One way to trace how the mid-Hudson Valley has changed over the centuries is to examine the types of places where travelers stayed. The talk “Welcome to Red Hook” at the Red Hook Historical Society this Sunday, March 18 does just that, focusing on the hospitality industry, beginning with an era in which the term was equivalent to sleeping communally with strangers in the unheated upstairs room of an inn.
Claudine Klose, who is president of the Historical Society, and bed-and-breakfast proprietor Beth Pagono will deliver a PowerPoint presentation that examines the history of the old hotels, inns, B&Bs and boardinghouses in Red Hook, focusing primarily on four properties that span two centuries. The oldest hostelry in town was the Elmendorf Inn, a former stagecoach stop and inn located on today’s Route 9, which dates from 1750. The Grand Dutchess was a boardinghouse that attracted families who were escaping the heat and unhealthy atmosphere of the dirty, overcrowded Manhattan metropolis in the late 19th century; it was representative of the trend by local farmers to rent out rooms in their homes in the summer to City folks who journeyed up to the area by train. (Travelers could disembark at Barrytown, although Klose noted that in 1875 a railroad spur brought them directly to Red Hook.) The Red Hook Hotel, torn down in the 1960s after a fire, had its heyday in the 1940s and 1950s, when the Taconic Parkway was temporarily routed through Red Hook, bringing lots of traffic to town and causing a tourism boom. The Red Hook Inn, formerly called the St. Regis Hotel, is the fourth accommodation that will be chronicled.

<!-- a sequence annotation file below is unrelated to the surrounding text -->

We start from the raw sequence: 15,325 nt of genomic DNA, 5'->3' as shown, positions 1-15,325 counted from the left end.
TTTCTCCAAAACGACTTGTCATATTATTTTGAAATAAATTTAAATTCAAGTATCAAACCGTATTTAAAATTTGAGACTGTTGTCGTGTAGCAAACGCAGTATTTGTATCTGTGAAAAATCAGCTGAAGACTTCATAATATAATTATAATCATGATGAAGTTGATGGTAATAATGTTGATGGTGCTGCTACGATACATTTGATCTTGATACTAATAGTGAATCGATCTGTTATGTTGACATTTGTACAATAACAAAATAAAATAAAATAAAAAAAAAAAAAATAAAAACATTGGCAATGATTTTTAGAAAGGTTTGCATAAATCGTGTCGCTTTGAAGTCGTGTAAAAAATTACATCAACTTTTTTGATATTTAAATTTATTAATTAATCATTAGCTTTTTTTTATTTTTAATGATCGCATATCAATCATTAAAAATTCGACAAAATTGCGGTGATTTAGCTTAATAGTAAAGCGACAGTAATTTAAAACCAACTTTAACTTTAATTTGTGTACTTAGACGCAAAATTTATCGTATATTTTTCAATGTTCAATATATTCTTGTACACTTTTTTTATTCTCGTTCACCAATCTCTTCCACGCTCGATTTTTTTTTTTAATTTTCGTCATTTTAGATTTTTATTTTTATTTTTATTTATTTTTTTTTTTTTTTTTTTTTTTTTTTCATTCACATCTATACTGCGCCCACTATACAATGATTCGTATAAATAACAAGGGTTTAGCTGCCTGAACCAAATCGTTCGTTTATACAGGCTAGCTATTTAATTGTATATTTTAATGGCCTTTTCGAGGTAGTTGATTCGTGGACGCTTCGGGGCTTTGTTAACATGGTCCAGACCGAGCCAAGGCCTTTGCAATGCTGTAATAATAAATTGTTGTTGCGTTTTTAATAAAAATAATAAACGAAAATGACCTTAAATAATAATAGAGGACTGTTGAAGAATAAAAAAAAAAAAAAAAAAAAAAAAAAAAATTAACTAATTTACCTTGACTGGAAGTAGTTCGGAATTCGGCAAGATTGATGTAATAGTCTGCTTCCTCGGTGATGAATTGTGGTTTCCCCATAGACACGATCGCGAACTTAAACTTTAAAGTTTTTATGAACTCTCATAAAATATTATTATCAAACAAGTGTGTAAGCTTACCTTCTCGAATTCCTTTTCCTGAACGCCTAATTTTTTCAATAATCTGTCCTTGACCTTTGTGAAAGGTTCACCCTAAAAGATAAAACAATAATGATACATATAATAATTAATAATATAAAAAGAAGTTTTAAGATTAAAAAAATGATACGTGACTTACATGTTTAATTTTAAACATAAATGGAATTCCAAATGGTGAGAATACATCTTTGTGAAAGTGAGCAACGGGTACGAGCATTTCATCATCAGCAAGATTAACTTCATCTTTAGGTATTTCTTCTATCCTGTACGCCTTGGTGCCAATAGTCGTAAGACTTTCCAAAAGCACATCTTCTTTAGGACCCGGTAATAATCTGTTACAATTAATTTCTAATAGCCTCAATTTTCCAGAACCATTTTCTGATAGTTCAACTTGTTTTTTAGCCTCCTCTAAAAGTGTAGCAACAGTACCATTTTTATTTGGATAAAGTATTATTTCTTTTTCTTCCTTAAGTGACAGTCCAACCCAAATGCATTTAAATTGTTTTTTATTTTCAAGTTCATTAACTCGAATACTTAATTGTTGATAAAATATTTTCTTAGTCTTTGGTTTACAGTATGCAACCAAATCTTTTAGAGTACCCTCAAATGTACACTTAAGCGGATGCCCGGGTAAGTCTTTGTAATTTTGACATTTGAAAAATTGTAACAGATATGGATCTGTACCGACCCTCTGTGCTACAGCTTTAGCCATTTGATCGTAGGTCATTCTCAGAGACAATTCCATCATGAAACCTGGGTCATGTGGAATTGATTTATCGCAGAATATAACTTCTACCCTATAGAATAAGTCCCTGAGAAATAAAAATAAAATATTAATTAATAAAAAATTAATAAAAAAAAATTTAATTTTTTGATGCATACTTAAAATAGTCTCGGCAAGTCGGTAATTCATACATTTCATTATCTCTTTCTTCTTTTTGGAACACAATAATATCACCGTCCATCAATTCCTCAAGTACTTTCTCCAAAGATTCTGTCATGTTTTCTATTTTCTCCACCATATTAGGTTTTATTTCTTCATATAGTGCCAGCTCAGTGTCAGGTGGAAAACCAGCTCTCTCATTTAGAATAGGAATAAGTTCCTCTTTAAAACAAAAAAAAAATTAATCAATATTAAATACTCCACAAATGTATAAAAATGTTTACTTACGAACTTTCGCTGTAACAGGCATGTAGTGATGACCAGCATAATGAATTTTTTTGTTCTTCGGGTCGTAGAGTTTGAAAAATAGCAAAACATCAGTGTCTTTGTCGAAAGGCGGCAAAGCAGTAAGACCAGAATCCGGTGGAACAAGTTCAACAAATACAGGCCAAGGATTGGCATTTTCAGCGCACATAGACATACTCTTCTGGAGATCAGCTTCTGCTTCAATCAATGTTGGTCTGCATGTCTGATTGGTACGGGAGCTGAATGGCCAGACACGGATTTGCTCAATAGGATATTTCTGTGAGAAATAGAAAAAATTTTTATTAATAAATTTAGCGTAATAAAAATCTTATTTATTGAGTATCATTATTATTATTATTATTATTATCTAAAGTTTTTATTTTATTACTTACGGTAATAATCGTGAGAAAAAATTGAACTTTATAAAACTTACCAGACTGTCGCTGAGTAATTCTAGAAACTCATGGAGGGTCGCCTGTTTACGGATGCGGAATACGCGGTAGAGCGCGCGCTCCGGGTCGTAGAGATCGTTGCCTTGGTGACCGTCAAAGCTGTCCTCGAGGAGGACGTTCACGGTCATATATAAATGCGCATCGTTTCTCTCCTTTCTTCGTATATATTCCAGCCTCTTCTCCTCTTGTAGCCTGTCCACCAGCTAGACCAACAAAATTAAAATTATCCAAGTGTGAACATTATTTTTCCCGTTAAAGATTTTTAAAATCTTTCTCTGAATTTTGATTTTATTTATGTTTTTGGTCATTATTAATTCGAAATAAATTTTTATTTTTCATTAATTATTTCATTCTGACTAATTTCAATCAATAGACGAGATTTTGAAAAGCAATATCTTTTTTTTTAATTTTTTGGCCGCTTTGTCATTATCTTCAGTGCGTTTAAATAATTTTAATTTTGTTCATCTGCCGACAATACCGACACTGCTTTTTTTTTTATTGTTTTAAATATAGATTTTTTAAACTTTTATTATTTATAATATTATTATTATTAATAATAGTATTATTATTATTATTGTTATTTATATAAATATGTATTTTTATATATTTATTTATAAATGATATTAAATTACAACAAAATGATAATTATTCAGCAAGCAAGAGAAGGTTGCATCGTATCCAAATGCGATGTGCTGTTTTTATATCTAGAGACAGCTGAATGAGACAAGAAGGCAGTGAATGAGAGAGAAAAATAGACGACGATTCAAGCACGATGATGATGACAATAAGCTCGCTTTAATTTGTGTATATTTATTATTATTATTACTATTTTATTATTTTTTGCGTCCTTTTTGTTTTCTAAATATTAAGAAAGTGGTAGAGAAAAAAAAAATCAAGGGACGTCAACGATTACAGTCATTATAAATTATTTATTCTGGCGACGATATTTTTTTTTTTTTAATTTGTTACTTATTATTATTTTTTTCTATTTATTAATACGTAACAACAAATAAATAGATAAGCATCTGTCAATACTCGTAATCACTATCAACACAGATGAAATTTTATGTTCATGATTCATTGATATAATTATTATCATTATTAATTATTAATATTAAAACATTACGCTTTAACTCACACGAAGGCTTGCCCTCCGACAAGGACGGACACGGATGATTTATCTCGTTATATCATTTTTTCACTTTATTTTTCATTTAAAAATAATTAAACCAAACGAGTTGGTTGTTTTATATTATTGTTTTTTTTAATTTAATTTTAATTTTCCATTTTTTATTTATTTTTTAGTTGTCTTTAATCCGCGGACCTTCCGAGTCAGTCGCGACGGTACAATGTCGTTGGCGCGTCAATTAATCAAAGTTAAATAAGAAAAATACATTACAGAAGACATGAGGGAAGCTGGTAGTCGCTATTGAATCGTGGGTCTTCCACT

The talk starts at 3 p.m. The Historical Society is located on North Broadway in Red Hook. For more information, call (845) 758-1920 or e-mail firstname.lastname@example.org.